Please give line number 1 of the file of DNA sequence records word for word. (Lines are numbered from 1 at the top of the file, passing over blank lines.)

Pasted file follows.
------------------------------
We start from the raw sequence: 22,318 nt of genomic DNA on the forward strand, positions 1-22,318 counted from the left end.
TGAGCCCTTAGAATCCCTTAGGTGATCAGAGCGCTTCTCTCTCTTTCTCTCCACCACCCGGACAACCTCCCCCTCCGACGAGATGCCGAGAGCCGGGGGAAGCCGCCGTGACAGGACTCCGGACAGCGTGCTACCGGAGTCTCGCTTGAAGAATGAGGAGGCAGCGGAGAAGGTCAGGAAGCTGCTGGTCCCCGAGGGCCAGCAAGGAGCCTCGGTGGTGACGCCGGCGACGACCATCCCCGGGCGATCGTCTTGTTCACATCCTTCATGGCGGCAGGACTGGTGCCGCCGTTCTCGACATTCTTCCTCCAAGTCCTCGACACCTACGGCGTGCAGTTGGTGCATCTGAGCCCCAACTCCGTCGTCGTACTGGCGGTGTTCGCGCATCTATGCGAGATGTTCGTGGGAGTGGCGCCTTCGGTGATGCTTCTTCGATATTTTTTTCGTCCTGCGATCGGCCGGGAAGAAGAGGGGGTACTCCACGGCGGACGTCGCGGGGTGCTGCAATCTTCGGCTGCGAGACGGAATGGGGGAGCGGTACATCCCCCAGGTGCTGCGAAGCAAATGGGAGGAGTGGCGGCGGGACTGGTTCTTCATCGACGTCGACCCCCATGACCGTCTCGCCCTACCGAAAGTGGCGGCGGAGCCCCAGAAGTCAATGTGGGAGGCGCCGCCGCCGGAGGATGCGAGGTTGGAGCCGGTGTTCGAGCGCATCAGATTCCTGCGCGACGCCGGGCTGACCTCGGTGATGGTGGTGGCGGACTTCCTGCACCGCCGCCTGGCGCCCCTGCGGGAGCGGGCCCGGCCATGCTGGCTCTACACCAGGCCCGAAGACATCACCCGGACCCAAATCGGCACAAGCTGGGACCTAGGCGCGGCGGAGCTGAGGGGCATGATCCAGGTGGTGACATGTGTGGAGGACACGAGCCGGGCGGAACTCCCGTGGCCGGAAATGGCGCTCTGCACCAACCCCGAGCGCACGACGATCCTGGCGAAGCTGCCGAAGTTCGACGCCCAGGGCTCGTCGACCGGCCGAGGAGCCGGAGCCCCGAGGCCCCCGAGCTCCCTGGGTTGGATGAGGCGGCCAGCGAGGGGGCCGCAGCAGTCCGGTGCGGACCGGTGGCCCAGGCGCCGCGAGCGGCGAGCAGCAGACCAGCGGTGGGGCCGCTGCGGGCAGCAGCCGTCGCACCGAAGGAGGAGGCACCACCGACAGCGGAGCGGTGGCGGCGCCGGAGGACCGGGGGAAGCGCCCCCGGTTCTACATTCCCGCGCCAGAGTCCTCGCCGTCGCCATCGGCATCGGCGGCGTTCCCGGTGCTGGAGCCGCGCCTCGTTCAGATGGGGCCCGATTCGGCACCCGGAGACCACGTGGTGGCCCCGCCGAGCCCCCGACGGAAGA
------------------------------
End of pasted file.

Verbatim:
We start from the raw sequence: 22,318 nt of genomic DNA on the forward strand, positions 1-22,318 counted from the left end.